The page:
Yet another weird SF fan

I'm a mathematician, a libertarian, and a science-fiction fan. Common sense? What's that?

Go to first entry



<< current
E-mail address:
jhertzli AT ix DOT netcom DOT com

My Earthlink/Netcom Site

My Tweets

My other blogs
Small Sample Watch
XBM Graphics

The Former Four Horsemen of the Ablogalypse:
Someone who used to be sane (formerly War)
Someone who used to be serious (formerly Plague)
Rally 'round the President (formerly Famine)
Dr. Yes (formerly Death)

Interesting weblogs:
Back Off Government!
Bad Science
Boing Boing
Debunkers Discussion Forum
Deep Space Bombardment
Depleted Cranium
Dr. Boli’s Celebrated Magazine.
Foreign Dispatches
Good Math, Bad Math
Greenie Watch
The Hand Of Munger
Howard Lovy's NanoBot
Liberty's Torch
The Long View
My sister's blog
Neo Warmonger
Next Big Future
Out of Step Jew
Overcoming Bias
The Passing Parade
Peter Watts Newscrawl
Physics Geek
Pictures of Math
Poor Medical Student
Prolifeguy's take
The Raving Theist
Respectful Insolence
Seriously Science
Slate Star Codex
The Speculist
The Technoptimist
Tools of Renewal
XBM Graphics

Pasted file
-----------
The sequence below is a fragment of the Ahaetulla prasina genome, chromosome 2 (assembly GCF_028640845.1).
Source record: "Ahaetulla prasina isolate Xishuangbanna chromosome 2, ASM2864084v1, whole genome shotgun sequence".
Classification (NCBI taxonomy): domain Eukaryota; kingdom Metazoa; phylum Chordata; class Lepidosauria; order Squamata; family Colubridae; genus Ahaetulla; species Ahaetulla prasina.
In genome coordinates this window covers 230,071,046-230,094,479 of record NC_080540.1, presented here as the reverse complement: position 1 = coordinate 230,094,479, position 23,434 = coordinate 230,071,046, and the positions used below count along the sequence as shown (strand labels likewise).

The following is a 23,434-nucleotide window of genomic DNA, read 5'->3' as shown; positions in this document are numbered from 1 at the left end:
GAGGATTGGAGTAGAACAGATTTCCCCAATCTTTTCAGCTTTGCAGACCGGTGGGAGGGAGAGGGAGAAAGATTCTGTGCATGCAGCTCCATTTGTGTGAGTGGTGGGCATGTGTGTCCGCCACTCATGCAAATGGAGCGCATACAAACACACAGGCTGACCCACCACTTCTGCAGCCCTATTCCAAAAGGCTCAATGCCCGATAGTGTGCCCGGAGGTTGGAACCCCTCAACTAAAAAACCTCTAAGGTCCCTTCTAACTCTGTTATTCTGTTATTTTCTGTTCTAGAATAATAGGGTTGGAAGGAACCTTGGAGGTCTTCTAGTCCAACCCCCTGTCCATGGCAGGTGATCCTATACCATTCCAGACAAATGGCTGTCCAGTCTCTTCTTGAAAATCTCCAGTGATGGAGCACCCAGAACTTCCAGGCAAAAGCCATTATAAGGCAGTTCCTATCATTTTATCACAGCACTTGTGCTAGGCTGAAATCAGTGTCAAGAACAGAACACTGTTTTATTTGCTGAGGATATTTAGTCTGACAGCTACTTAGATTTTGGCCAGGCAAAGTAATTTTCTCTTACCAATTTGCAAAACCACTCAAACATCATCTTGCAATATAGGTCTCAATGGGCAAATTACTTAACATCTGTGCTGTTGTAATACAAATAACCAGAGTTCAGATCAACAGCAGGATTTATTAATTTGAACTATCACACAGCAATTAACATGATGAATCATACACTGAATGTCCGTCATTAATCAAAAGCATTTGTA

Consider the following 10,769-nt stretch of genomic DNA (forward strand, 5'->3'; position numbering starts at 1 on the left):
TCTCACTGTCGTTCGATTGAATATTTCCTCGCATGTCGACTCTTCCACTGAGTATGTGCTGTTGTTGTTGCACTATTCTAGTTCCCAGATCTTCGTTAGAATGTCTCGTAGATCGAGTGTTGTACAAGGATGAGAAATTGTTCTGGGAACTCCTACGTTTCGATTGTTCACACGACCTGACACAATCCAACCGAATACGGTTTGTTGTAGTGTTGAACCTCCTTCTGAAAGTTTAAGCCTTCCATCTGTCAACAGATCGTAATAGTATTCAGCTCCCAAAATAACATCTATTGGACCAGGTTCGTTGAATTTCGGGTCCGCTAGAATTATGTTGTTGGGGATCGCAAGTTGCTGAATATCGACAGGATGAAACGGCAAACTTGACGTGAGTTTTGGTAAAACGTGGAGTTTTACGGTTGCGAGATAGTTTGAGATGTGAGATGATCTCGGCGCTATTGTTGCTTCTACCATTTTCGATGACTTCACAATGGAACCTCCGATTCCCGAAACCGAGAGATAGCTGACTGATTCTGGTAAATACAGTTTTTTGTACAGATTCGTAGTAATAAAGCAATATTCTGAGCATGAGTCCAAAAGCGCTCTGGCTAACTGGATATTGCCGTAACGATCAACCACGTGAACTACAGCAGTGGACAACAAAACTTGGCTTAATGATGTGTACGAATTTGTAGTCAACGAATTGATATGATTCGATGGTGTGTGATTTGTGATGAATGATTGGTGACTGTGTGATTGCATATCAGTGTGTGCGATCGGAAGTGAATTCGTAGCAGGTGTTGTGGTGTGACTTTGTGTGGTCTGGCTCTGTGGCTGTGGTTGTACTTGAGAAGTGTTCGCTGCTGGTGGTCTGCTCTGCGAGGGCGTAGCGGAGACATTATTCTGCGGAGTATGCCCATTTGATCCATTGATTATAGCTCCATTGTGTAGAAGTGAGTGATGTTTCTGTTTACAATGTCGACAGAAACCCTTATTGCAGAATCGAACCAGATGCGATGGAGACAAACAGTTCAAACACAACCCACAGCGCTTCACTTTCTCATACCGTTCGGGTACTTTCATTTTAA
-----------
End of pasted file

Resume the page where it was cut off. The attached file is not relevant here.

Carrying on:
Zoe Brain

Other interesting web sites:
Aspies For Freedom
Crank Dot Net
Day By Day
Dihydrogen Monoxide - DHMO Homepage
Jewish Pro-Life Foundation
Libertarians for Life
The Mad Revisionist
Piled Higher and Deeper
Science, Pseudoscience, and Irrationalism
Sustainability of Human Progress

Yet another weird SF fan

Thursday, August 05, 2004

Why Keep Old Laws on the Books?

A few months ago, I posted a defense of “cafeteria religion” on the grounds that the accumulated experience of a community does not always agree with the early versions of that experience that got into the sacred texts. In that case, why keep the laws on the books but reinterpret them instead of just dumping them? It's quite simple. Keeping the laws on the books enables rapid backtracking.

Sometimes the above-mentioned accumulated experience goes awry. For example, the story of the Exodus is obviously about the rescue of a people from the horribly unjust system of slavery. For centuries, it was reinterpreted in Judaism and Christianity to be about a special case with no lessons for any other situation. (After all, everybody knew that slavery was a necessary part of the economy.) A few centuries ago, a handful of evangelical Protestants (which is embarrassing to those of us in other religions) went for a more literal approach and declared that slavery could not be tolerated. This actually worked.

In a system with cafeteria religion, there will be occasional attempts to “turn back the clock.” When backtracking is needed, those attempts can be used to fix the system. If we simply dump apparently-obsolete laws, it will be harder to fix.


Post a Comment

<< Home

My Blogger Profile
eXTReMe Tracker X-treme Tracker

The Atom Feed This page is powered by Blogger.